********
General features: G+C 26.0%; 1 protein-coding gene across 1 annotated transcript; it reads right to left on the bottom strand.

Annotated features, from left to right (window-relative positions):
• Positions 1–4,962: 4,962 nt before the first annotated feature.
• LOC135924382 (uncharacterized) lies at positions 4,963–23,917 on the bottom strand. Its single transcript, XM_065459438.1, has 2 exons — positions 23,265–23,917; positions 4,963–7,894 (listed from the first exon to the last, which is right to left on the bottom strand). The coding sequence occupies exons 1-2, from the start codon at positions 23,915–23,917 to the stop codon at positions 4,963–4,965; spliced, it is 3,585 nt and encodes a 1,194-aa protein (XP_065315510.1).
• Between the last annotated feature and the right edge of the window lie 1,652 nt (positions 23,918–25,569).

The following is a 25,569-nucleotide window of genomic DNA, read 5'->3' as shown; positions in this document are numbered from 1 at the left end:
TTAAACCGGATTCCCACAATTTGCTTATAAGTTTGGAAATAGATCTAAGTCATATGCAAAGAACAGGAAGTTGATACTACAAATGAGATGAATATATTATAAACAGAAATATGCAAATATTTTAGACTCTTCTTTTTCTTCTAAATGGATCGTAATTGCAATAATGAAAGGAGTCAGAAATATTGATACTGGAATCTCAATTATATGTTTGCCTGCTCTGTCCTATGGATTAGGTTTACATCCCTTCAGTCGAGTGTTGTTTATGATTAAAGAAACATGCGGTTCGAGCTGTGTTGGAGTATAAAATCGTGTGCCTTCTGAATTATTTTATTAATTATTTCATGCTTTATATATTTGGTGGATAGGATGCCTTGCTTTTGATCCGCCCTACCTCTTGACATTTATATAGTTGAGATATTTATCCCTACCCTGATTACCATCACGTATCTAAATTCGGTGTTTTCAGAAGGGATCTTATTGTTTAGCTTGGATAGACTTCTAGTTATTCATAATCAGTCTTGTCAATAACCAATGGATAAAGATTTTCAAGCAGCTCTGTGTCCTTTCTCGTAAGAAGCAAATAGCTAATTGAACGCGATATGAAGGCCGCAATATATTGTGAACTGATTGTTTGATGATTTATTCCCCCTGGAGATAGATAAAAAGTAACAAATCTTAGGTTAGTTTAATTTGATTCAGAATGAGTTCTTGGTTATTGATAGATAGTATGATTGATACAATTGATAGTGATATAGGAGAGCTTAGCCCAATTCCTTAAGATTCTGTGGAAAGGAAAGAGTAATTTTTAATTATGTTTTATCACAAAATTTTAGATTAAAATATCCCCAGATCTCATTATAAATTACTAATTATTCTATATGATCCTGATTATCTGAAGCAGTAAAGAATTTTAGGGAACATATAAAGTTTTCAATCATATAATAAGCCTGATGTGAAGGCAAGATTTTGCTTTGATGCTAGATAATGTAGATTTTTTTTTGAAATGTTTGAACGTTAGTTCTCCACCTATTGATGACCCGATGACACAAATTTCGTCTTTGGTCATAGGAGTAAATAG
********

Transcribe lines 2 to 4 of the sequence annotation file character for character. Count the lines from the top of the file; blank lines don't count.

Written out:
Annotated features, from left to right (window-relative positions):
• Positions 1–4,962: 4,962 nt before the first annotated feature.
• LOC135924382 (uncharacterized) lies at positions 4,963–23,917 on the bottom strand. Its single transcript, XM_065459438.1, has 2 exons — positions 23,265–23,917; positions 4,963–7,894 (listed from the first exon to the last, which is right to left on the bottom strand). The coding sequence occupies exons 1-2, from the start codon at positions 23,915–23,917 to the stop codon at positions 4,963–4,965; spliced, it is 3,585 nt and encodes a 1,194-aa protein (XP_065315510.1).